It can be seen from equation (1) that the reaction rate will reduce to zero as Bt approaches the lesser of A or C. Typically, in most immunoassays, A is much greater than C. Integration of equation (1) generates a function Bt(t1/2) where t1/2 is the square root of the reaction time. In the absence of saturation, Bt(t1/2) will approximately be proportional to t1/2 (derivation not shown).

In the presence of active mixing, however, the reaction kinetics becomes:
dB t /dt=[(A−B t)/A][C/V][S(D/δx)]  (2)
where:

δx=thickness of the diffusion layer near the surface (cm).

See, for example, Davies and Rideal, Interfacial Phenomena, Academic Press, 1963, pp 165–167, which is hereby incorporate by reference in its entirety. Integrating equation (2) over time yields:
B t(t)=A[1−e −(CS/AV)(D/dx)t]  (3)
For small values of the exponent, Bt(t) can be approximated as:
B t(t)≅(CS/V)(D/dx)t   (4)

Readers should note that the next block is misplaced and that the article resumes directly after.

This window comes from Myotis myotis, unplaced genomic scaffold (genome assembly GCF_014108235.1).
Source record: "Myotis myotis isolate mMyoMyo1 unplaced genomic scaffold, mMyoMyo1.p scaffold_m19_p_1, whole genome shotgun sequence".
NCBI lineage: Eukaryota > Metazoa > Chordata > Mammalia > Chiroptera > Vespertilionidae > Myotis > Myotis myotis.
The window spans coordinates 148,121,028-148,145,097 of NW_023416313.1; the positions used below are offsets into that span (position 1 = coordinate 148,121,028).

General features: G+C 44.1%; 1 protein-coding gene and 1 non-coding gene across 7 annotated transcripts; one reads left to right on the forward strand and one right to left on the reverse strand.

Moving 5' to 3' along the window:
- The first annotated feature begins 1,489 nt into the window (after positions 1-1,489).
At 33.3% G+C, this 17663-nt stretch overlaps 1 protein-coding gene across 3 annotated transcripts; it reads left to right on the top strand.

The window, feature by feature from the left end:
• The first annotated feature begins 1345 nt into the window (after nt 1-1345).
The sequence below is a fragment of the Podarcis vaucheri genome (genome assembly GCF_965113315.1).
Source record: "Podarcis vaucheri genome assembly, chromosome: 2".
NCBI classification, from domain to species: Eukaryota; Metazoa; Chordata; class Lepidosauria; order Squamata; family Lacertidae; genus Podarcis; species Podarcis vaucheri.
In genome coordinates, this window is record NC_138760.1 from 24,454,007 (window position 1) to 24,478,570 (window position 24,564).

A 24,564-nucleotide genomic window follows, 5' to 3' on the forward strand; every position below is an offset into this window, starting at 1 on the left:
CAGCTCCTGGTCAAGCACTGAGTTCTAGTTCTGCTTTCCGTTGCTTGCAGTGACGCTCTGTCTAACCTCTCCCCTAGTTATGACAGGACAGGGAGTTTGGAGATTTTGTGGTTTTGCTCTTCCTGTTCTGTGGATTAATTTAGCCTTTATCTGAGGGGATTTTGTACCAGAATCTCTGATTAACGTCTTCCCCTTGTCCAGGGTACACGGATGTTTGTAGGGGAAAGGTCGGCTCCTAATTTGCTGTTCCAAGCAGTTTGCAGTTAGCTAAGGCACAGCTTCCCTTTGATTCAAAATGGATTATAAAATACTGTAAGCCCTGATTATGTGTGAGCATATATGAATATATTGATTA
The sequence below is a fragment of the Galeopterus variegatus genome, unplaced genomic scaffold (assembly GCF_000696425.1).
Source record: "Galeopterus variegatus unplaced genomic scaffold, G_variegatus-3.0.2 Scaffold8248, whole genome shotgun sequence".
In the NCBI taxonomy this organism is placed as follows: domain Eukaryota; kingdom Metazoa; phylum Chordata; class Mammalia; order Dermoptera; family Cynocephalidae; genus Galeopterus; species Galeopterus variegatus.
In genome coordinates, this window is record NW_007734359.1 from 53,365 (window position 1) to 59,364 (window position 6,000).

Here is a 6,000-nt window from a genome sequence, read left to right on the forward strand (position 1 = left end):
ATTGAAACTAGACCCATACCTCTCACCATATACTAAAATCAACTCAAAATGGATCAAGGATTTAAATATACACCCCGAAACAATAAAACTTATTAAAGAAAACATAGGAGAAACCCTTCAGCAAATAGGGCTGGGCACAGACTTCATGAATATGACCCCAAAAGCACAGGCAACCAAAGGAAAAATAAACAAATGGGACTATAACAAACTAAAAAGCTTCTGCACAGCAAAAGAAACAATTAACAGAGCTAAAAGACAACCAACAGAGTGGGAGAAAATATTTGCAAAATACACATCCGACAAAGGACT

Therefore, prior to saturation of the reactive surface, reactions proceed at a rate that is proportional to time rather than one that is proportional to the square root of time as in the static case.

In order to achieve the favorable reaction kinetics of an actively mixed reaction, circulation can be achieved using the push device of FIG. 4 in which pump 57 pushed reactants into reaction chamber 55. Another example of a recirculating push type reactor is microdevice 502 illustrated in FIG. 5A. Device 502 includes an open reservoir 510 for introducing reactants or air. Open reservoir is in fluid communication with reaction chamber 520 via unidirectional pump 506. Pump 506 has the same architecture as the pump depicted in FIG. 1. Pump 506 pushes reactants from open reservoir 510 into reaction chamber 520. Then, reactants drain back into open reservoir 510. This push type recirculation continues as long as pump 506 is actuated. At the end of a predetermined reaction period (e.g., between 30 minutes and two hours), unidirectional pump 504 is activated thereby draining fluid/gases into waste reservoir 530. Pump 504 has the same architecture as the pump illustrated in FIG. 1.